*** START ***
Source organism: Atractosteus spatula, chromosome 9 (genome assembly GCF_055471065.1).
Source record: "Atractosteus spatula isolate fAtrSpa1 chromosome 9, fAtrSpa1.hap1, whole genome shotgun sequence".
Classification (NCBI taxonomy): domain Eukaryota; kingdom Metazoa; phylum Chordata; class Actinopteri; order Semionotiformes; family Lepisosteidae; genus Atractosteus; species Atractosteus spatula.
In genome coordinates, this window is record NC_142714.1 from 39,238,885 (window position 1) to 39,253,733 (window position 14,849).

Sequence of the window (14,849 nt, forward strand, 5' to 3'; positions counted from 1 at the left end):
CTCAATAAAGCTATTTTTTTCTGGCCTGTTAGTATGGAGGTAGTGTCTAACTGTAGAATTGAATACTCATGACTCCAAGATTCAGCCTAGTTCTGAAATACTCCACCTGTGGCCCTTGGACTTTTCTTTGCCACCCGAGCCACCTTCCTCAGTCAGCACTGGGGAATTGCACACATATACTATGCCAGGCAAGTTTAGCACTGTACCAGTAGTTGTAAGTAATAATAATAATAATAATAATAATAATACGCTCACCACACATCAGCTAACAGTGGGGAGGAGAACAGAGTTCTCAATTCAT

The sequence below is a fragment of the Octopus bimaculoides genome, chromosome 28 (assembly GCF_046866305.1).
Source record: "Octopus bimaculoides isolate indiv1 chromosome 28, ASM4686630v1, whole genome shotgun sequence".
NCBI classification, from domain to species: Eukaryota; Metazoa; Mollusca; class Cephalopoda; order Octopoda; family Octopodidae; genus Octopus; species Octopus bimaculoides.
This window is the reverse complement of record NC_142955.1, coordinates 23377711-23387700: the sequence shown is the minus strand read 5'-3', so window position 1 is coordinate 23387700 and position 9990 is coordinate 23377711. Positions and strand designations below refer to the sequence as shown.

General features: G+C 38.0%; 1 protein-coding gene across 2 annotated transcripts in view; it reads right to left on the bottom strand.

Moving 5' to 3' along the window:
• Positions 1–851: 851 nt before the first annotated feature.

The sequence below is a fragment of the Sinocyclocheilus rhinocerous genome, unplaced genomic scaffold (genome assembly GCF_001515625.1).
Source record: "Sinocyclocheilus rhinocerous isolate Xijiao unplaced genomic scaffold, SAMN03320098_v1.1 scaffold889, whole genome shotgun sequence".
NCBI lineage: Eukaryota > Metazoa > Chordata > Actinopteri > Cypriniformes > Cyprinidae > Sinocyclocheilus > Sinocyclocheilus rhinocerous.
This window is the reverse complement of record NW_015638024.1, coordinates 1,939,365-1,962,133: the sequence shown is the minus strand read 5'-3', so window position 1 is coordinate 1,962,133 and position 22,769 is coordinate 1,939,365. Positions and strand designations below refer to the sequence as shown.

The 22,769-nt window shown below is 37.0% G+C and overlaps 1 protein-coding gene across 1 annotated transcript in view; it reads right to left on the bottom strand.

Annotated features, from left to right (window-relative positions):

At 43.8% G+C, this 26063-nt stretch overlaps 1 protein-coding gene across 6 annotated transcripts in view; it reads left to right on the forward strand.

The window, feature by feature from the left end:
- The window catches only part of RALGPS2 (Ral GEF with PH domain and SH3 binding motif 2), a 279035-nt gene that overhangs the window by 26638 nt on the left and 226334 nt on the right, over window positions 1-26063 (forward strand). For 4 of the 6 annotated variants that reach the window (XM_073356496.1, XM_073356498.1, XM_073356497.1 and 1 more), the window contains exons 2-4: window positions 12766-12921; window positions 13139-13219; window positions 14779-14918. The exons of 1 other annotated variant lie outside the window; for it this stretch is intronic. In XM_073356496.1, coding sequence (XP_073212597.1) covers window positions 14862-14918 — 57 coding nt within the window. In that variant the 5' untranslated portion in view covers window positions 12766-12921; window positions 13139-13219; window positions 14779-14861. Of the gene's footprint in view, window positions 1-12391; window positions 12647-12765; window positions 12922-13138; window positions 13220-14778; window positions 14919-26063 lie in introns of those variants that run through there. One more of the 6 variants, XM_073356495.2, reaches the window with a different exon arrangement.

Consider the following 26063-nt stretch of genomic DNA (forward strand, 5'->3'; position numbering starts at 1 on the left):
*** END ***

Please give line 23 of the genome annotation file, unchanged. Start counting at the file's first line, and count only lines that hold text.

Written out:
Consider the following 26063-nt stretch of genomic DNA (forward strand, 5'->3'; position numbering starts at 1 on the left):